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  8. Hey Bob,
    Thanks for the comment!
    You are right that I did not describe the Catholic Mass in detail. And yes, the Mass has developed since Justin's time. But it has been an organic development in which the fundamental structure has remained the same. The same is not true for evangelical worship these days.

    I don't think that a more generous description (I think that's what you meant by coverage) of evangelical worship services could have made them sound like the quote from Justin. I think how I described evangelical worship is pretty right on for most evangelical churches, and it's clearly not what Justin describes.

    Regarding a your worry about restricting participation in the Eucharist, the Lord's Supper has always been a sign of unity among Christians:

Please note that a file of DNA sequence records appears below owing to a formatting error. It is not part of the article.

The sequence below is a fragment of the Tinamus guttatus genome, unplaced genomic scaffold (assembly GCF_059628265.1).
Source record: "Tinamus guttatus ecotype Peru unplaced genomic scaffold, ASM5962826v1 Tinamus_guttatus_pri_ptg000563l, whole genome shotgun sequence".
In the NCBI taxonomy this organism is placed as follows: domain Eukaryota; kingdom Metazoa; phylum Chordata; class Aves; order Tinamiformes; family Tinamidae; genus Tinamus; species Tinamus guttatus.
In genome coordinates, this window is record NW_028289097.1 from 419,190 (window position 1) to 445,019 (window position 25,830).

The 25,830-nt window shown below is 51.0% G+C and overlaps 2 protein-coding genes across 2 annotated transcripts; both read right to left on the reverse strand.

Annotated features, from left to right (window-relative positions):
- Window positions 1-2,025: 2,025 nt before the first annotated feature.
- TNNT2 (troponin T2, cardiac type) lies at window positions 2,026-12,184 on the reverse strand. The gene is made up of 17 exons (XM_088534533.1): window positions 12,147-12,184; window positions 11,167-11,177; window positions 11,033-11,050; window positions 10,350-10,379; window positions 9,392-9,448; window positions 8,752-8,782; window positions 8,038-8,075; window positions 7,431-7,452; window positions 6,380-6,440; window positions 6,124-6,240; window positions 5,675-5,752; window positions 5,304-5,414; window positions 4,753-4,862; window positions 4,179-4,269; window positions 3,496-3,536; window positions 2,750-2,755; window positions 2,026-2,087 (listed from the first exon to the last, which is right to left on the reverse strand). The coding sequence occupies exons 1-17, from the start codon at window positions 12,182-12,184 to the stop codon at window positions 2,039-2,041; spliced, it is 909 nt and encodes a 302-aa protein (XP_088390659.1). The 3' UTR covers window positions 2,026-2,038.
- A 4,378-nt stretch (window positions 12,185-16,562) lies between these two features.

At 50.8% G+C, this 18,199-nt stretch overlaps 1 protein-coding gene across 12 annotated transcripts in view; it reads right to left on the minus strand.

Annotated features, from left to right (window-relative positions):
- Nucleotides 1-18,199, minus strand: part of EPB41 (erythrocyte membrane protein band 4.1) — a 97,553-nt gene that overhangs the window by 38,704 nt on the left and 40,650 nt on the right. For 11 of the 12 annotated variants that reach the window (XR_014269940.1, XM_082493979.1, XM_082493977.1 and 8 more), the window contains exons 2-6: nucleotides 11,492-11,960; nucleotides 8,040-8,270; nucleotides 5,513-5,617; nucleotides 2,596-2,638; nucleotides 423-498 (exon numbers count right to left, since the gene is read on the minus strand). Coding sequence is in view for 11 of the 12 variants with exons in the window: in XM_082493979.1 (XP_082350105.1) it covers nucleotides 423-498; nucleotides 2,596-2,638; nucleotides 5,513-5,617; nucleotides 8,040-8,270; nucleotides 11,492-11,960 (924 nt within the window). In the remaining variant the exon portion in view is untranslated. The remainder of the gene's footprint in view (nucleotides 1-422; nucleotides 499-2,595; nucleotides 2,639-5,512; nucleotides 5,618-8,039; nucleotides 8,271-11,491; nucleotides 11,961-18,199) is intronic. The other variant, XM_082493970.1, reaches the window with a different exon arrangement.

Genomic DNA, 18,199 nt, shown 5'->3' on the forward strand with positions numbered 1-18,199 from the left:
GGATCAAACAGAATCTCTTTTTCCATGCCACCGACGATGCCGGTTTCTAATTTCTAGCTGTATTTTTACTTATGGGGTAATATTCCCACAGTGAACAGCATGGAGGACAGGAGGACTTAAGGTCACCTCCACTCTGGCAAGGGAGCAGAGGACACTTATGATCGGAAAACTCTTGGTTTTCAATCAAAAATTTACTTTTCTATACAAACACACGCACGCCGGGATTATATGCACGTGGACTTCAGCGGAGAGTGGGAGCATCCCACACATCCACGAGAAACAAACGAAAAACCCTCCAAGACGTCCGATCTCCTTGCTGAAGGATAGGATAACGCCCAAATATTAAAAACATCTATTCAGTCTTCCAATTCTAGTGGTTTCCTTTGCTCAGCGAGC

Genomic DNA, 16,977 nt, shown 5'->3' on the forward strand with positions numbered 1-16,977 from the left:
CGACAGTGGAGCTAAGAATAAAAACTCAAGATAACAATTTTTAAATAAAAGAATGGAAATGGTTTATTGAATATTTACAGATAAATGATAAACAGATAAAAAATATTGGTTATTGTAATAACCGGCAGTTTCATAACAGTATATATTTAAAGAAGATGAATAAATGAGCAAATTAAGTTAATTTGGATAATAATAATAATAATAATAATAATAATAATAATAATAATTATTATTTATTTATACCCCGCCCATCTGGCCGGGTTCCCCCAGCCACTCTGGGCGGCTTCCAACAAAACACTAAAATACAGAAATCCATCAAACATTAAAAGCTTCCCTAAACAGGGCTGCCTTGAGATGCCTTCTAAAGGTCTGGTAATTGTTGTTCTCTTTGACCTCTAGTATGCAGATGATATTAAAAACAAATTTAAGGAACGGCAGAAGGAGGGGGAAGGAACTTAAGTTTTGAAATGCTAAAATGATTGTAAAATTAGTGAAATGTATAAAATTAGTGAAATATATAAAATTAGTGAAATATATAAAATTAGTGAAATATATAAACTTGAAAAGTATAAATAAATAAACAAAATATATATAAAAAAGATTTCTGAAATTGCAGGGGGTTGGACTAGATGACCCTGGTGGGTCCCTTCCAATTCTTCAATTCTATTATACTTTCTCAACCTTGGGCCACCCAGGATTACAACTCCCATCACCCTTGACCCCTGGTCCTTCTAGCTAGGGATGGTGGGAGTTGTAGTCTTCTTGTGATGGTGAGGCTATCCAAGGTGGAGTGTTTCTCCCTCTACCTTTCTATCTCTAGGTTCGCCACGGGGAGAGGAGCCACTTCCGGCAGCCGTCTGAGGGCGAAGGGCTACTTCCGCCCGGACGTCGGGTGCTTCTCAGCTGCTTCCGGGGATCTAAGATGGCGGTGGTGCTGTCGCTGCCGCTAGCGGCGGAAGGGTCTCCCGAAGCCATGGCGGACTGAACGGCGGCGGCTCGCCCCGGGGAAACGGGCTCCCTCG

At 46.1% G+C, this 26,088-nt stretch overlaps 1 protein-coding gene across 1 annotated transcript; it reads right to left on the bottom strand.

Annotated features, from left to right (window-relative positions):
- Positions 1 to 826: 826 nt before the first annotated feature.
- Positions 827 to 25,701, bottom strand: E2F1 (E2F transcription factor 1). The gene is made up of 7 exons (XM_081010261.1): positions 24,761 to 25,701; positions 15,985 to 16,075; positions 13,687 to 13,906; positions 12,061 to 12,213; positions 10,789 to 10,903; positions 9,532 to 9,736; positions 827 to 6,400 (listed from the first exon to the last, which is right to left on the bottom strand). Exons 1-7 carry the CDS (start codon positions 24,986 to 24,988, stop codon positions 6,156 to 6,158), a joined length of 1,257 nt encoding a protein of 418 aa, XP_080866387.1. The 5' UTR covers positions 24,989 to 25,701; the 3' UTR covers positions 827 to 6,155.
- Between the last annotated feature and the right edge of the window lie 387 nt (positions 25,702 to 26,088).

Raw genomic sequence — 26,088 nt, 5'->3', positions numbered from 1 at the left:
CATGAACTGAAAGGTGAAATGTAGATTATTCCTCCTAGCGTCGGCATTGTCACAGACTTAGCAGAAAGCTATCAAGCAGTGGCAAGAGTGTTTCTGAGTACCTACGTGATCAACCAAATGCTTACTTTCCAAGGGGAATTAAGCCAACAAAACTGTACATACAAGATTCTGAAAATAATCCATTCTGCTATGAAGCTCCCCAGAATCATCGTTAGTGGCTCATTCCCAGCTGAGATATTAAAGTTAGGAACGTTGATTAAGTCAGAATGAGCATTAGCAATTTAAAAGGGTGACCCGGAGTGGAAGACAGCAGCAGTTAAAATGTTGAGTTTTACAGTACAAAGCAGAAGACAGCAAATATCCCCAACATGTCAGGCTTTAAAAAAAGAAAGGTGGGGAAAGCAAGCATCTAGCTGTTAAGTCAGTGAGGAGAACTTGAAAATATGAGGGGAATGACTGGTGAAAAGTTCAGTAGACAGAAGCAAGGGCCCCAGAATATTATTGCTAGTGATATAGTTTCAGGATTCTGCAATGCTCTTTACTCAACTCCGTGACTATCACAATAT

"Is not the cup of thanksgiving for which we give thanks a participation in the blood of Christ? And is not the bread that we break a participation in the body of Christ? Because there is one loaf, we, who are many, are one body, for we all share the one loaf." (1 Cor 10.16-17

    And it does matter how we take it and what we believe:
    "So then, whoever eats the bread or drinks the cup of the Lord in an unworthy manner will be guilty of sinning against the body and blood of the Lord. Everyone ought to examine themselves before they eat of the bread and drink from the cup. For those who eat and drink without discerning the body of Christ eat and drink judgment on themselves." (1 Cor 11.27-29)


    The fence that Justin describes as normal for Christians in the 2nd century is the same fence, fundamentally, that Catholics have today.